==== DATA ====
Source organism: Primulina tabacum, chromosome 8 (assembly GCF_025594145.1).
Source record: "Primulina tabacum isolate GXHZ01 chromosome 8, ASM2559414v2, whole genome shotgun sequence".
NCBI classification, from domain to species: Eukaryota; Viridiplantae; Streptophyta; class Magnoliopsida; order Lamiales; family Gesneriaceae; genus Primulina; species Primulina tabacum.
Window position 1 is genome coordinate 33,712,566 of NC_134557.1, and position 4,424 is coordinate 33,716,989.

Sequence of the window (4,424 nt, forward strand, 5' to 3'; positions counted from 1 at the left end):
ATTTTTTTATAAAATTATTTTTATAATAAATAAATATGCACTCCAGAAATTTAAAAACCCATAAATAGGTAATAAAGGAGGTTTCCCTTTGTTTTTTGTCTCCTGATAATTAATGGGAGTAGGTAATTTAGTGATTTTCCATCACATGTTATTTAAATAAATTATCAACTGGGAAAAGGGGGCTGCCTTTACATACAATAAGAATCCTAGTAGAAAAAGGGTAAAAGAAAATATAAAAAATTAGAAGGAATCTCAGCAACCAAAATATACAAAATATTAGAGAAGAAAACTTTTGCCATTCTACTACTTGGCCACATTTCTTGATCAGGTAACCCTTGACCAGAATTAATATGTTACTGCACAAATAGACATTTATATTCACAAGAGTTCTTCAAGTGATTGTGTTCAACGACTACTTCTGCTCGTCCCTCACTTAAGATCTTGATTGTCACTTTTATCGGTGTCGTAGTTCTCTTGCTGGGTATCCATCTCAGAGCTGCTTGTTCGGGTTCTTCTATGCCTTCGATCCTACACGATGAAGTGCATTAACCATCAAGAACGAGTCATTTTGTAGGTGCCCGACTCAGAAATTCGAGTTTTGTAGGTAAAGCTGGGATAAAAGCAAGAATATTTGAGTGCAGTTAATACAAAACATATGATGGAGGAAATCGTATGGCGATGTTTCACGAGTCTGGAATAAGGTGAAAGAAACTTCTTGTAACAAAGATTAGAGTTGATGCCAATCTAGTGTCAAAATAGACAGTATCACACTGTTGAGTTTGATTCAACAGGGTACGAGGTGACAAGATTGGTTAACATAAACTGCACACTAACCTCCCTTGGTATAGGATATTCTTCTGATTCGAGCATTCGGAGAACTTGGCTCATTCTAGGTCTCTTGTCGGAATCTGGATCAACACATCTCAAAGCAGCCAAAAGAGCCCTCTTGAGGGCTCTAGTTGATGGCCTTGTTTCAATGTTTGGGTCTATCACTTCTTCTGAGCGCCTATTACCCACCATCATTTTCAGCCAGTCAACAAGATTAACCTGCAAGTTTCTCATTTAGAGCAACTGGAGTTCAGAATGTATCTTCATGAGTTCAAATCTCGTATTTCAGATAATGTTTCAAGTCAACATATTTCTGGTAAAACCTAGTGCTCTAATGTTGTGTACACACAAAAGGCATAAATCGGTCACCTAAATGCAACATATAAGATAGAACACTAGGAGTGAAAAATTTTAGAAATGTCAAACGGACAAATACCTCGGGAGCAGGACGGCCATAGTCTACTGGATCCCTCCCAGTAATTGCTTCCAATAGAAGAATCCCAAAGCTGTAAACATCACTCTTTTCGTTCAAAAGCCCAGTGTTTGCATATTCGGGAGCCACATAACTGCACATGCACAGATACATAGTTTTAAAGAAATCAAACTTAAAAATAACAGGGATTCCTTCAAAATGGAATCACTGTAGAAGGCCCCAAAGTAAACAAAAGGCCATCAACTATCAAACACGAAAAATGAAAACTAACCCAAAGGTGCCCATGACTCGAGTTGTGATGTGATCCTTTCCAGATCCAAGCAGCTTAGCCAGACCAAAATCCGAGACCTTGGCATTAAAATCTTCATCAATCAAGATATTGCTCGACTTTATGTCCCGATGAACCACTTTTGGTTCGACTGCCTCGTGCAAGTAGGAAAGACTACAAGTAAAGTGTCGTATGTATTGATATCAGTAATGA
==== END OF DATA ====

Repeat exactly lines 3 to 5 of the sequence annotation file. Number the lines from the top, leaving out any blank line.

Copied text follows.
NCBI classification, from domain to species: Eukaryota; Viridiplantae; Streptophyta; class Magnoliopsida; order Lamiales; family Gesneriaceae; genus Primulina; species Primulina tabacum.
Window position 1 is genome coordinate 33,712,566 of NC_134557.1, and position 4,424 is coordinate 33,716,989.

Sequence of the window (4,424 nt, forward strand, 5' to 3'; positions counted from 1 at the left end):